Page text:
What’s the problem, then? Is there a problem? For one thing, there are simply so many needs. Wracked with something not unlike compassion fatigue, we face overwhelm at everything this aching world needs. It’s confusing, it’s concerning; in the face of it, it’s tempting to shut down. There is simply so much happening each day, and, lucky us, we get to know about it. Lately, for example, I open the news to more and more heart-wrenching coverage of the Standing Rock situation, and feel helpless. I would love to do something. Surely there is something – anything – that I could do.

(If you want to do something too, by the way, that website has a few options.)

Sometimes there is little to be done, but other times, there is plenty. There are many ways to address a problem. This time of year, there are so many drives for donations. (Today is Giving Tuesday, by the way, so your inbox is surely a reminder of that.)

But, that said, somewhere in me is the feeling that we miss something deep with the indirect routes. Not to say that those routes do not matter. But giving – charity – could move beyond the obvious. There is also, for an obvious example, art. There is activism. There is volunteer work. Your energy, more than anything else, can never be destroyed. Thus, when investing your energy, it is never wasted. It moves on. It gives life. It creates new possibilities.

I’m preaching to myself, frankly, because I’m having trouble with the entire idea of giving in the wake of the holiday double-whammy of Thanksgiving and Christmas. I’m having trouble with my desire to give outside of a consumerist mindset. But why on earth, I wonder, is that even a conflict?

Maybe because there’s a tit-for-tat philosophy that threatens to taint the whole thing. And maybe I’m fed up with that. Maybe you are, too.

I think it’s possible to get free from such a mindset. But it takes giving more than one can easily spare. Ultimately, I have a very specific desire for communities to start thinking differently about helping others, including in the context of charities. It is a desire that we stop talking so much about problems, and go do something about them instead. And though this whole post may get interpreted as a shot at monetary donations, rest assured: it’s not. There are no binaries here. One is not “better” than the other.

I simply think that the big difference with taking action – like volunteering at a shelter, or doing pro bono professional work for an organization – is its resistance to the give-to-get trap. Action is energizing. Fatigue can ensue, of course, but that’s why we don’t go at it alone, right? This whole idea of giving is meaningless without others.

Thus, to close, I leave you with wise words from Martin Luther King, Jr., whose depth is always relevant and I hope spurs you to exciting new steps. Because it’s true:

Life’s most persistent and urgent question is, ‘What are you doing for others?’

A sense of place

We moved a few weeks ago. Moving, to me, is exciting – in spite of the obvious stress I let it breed. Moving, to me, is yet another chance to start over. Even moving a half-mile offered this feeling of newness, this electric sense of change. Even if, as they say, no matter where you go, there you are.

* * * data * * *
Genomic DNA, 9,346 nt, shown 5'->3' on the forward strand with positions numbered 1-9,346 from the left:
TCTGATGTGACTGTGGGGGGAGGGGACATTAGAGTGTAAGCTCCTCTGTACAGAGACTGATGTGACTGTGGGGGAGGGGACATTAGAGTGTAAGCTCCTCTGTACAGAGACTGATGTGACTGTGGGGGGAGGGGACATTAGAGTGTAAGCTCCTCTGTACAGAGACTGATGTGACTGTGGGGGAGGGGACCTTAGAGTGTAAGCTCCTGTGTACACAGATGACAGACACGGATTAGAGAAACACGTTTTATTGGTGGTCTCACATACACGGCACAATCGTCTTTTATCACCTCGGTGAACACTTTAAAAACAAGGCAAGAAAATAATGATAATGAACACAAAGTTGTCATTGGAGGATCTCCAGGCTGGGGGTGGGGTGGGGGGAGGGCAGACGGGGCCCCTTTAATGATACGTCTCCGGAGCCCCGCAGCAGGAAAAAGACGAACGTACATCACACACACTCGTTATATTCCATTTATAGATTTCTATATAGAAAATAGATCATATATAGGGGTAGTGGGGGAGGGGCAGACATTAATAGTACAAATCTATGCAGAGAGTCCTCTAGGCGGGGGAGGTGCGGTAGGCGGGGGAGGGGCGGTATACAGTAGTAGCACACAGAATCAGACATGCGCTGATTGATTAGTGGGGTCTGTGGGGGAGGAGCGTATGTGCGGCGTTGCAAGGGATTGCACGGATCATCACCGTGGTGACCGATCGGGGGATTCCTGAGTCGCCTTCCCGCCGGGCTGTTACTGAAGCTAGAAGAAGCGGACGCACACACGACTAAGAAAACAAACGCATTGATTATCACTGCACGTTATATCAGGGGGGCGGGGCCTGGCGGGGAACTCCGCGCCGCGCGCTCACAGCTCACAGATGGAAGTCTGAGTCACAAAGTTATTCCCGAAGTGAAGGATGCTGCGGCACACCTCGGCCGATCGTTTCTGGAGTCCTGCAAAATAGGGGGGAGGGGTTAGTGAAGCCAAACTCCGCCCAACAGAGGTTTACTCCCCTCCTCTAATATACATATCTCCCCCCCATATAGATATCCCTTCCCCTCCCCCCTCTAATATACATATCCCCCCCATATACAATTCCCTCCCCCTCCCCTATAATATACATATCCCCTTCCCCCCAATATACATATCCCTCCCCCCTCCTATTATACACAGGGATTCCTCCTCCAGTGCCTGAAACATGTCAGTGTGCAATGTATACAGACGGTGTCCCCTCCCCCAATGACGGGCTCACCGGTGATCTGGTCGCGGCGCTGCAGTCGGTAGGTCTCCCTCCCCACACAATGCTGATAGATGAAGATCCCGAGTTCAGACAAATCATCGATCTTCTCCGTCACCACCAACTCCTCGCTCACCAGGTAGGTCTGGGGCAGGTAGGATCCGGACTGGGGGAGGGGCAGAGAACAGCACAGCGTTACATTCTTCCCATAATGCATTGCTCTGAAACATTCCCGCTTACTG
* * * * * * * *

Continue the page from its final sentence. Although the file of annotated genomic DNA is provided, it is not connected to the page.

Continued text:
Walking through my new neighborhood lately has left me with a new perspective on this. What I mean is: there has been a constant thread in my life of wanting to be somewhere other than I am. I’ve dreamt of it, been thrilled to anticipate it. You could call it wanderlust, or a rabid desire to reclaim a wasted youth, or anything else that is probably is.

Problem is, occasionally this has even happened while living somewhere gorgeous, unreal, and enviable. Even there, somehow I allow the sense of new, of now, of appreciation to slip away.


To an extent, this is simply the way of familiarity. The Pinterest-led desire to find the next shiny new spot, and the Instagram-soaked sense of wanderlust, are deceptive. It is easy to want to see an entire city or town through the eyes a single snapshot tends to lend. But as you know, if you’ve even once been a tourist or encountered one, snapshots are only windows – mere second-long slices of yearlong realities.

But there’s a way of looking at an old city with new eyes. Richmond, with its old age and new, youthful pulse, has its own personality, but is also a kindred spirit to many other blossoming places in this country. (Both Portlands, for sure.) The houses hearken to another time, I think as I walk down Ellwood Avenue, but there is activity that brings us all to this time, and there is promise, and potential.img_0710

There is an open vegetable garden nearby. It’s part of a local community gardening initiative, and people – neighbors, really – maintain its plots year-round. It reminds me that beauty can be found in what is so usual if one only chooses to look.

Richmond is, maybe, teaching me to see all things as they are, and to see the city in its many different colors, in both its beauty and ugliness and history and present and what’s-next. Maybe it is similar to Portland, Oregon and Portland, Maine, and Louisville, Kentucky, and so on.

But maybe it is also uniquely itself, and I can appreciate and bask in that for now.

All this is to say – thanks for being you, Richmond.